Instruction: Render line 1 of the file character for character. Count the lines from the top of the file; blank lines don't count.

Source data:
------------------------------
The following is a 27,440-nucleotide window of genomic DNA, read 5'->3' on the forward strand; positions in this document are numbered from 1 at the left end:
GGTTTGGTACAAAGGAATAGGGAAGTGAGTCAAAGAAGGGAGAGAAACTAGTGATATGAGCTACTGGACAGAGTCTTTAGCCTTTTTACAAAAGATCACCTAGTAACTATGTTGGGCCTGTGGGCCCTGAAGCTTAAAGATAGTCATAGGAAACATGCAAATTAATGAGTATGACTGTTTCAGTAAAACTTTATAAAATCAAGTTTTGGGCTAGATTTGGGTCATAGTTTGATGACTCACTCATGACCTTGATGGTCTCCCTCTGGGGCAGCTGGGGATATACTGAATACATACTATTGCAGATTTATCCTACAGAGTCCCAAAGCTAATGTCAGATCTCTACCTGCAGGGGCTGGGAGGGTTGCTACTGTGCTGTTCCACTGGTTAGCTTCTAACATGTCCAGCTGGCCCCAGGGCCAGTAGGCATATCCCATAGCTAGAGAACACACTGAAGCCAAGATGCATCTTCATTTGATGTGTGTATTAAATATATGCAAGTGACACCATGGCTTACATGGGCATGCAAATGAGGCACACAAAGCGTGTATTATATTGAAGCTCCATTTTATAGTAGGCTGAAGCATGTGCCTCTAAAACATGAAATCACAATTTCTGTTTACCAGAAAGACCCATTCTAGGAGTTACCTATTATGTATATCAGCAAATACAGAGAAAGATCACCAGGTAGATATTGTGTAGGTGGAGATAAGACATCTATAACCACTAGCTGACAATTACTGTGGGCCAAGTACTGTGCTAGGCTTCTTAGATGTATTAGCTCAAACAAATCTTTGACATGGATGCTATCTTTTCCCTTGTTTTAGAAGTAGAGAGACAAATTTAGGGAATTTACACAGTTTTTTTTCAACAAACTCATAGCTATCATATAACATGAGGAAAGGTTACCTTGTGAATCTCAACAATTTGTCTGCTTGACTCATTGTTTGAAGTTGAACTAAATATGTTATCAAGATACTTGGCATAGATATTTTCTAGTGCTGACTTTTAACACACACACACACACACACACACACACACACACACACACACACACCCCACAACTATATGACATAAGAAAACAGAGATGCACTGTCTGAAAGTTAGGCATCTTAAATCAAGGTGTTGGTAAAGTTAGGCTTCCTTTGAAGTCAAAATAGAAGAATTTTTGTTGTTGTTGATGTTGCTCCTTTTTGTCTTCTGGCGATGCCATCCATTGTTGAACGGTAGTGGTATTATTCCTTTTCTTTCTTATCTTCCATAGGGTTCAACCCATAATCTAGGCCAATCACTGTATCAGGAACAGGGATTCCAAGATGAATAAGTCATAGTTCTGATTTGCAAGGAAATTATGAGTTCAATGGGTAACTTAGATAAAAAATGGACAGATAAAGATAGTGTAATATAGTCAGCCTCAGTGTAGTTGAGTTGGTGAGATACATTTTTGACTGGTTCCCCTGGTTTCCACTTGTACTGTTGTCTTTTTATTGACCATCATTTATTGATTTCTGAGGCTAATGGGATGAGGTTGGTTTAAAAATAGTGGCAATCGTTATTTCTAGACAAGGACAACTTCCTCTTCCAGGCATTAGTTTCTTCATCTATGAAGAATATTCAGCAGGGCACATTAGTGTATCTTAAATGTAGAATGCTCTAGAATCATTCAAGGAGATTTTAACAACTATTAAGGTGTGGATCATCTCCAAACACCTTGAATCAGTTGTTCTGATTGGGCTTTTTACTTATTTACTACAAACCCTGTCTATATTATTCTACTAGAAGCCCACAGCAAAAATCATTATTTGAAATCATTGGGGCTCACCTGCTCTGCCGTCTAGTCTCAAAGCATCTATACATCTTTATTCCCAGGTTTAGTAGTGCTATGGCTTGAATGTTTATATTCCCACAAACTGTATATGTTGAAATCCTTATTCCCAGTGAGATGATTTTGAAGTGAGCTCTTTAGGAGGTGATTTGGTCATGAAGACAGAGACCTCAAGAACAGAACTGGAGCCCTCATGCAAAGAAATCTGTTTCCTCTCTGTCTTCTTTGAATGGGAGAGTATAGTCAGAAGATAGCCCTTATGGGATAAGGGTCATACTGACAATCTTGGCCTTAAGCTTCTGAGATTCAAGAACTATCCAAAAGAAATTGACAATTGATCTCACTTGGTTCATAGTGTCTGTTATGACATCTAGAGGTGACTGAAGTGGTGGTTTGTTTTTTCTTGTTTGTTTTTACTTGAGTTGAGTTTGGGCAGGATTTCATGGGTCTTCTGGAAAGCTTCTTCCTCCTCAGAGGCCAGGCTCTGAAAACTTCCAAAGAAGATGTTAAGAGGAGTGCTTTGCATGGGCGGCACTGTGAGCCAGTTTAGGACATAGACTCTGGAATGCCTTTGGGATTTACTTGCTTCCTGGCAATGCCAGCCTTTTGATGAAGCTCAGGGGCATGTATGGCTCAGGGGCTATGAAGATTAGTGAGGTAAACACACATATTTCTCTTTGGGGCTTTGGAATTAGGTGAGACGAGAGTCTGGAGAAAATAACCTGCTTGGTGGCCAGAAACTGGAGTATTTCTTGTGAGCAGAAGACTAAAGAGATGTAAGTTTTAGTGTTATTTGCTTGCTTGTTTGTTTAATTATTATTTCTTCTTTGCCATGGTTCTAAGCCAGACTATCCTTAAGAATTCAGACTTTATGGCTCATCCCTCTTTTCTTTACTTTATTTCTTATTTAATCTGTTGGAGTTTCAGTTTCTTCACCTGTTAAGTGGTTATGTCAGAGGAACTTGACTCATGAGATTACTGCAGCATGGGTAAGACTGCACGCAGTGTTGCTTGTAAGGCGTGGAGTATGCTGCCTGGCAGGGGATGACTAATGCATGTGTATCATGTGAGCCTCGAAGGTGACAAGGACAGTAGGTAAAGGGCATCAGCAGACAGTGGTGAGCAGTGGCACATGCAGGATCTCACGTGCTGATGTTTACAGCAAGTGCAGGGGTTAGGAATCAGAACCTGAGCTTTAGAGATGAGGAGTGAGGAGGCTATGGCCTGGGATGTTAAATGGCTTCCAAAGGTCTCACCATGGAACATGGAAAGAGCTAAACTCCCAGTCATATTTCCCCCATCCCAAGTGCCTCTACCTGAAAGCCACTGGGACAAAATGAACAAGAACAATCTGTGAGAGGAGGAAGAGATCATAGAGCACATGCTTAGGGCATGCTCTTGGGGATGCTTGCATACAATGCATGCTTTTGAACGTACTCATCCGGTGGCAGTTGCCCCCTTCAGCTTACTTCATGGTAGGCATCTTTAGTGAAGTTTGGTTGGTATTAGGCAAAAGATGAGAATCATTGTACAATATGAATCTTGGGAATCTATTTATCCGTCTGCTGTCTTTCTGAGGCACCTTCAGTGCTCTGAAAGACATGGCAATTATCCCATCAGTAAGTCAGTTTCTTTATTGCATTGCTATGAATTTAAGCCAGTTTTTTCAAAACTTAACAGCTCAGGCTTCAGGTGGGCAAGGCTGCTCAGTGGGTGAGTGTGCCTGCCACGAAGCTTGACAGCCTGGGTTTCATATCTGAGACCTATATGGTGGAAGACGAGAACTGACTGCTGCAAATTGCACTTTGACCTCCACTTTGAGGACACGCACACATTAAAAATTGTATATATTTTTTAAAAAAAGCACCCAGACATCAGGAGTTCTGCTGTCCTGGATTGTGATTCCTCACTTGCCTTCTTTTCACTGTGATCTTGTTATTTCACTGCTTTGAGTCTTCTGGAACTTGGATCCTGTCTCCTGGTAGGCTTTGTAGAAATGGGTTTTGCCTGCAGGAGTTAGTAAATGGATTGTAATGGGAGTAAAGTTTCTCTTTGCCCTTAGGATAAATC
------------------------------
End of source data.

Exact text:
The following is a 27,440-nucleotide window of genomic DNA, read 5'->3' on the forward strand; positions in this document are numbered from 1 at the left end: